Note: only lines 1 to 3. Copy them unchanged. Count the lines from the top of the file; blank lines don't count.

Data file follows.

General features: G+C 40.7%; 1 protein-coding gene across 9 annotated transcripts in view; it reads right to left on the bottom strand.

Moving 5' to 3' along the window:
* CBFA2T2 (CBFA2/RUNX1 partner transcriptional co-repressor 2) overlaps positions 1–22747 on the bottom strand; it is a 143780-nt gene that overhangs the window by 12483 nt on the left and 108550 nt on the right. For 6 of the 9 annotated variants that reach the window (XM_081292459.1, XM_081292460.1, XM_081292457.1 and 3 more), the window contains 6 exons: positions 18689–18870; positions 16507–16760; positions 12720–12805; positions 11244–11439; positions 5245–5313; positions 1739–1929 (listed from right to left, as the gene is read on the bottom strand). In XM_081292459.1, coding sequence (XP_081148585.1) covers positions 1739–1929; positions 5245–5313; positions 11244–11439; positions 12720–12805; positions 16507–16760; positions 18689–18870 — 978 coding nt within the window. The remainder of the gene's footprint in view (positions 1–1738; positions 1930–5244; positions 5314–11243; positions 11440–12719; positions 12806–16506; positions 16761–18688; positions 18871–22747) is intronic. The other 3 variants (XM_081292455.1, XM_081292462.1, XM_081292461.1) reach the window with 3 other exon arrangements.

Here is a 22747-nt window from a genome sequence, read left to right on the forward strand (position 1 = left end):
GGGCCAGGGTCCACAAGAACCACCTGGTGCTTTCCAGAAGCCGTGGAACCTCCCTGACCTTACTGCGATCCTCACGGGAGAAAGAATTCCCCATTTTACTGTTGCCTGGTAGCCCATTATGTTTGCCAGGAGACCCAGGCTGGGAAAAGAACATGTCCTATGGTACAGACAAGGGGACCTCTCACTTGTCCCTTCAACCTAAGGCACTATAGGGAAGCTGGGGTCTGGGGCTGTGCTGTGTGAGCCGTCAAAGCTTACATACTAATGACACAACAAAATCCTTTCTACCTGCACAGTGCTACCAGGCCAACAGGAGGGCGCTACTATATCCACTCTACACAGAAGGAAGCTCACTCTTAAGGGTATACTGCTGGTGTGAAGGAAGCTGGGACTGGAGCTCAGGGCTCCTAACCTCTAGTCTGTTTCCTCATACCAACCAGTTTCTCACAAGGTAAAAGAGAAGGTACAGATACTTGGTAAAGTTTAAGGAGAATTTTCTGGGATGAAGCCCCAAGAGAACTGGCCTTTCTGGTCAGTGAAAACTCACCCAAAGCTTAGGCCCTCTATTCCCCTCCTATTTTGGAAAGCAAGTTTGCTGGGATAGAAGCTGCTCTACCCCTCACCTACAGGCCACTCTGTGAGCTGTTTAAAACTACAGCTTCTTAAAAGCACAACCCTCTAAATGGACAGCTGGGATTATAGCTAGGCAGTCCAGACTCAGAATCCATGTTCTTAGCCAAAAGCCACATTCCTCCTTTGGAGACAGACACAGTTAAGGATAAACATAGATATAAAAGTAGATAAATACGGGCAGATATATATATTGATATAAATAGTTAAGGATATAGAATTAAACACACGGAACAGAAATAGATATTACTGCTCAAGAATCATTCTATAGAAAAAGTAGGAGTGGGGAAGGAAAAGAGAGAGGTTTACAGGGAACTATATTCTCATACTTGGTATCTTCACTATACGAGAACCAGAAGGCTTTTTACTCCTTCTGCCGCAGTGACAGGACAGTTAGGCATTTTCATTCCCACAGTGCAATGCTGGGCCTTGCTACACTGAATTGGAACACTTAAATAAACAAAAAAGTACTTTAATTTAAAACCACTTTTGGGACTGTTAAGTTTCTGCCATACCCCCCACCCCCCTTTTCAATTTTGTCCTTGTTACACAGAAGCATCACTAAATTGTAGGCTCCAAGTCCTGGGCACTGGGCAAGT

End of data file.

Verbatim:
General features: G+C 40.7%; 1 protein-coding gene across 9 annotated transcripts in view; it reads right to left on the bottom strand.

Moving 5' to 3' along the window:
* CBFA2T2 (CBFA2/RUNX1 partner transcriptional co-repressor 2) overlaps positions 1–22747 on the bottom strand; it is a 143780-nt gene that overhangs the window by 12483 nt on the left and 108550 nt on the right. For 6 of the 9 annotated variants that reach the window (XM_081292459.1, XM_081292460.1, XM_081292457.1 and 3 more), the window contains 6 exons: positions 18689–18870; positions 16507–16760; positions 12720–12805; positions 11244–11439; positions 5245–5313; positions 1739–1929 (listed from right to left, as the gene is read on the bottom strand). In XM_081292459.1, coding sequence (XP_081148585.1) covers positions 1739–1929; positions 5245–5313; positions 11244–11439; positions 12720–12805; positions 16507–16760; positions 18689–18870 — 978 coding nt within the window. The remainder of the gene's footprint in view (positions 1–1738; positions 1930–5244; positions 5314–11243; positions 11440–12719; positions 12806–16506; positions 16761–18688; positions 18871–22747) is intronic. The other 3 variants (XM_081292455.1, XM_081292462.1, XM_081292461.1) reach the window with 3 other exon arrangements.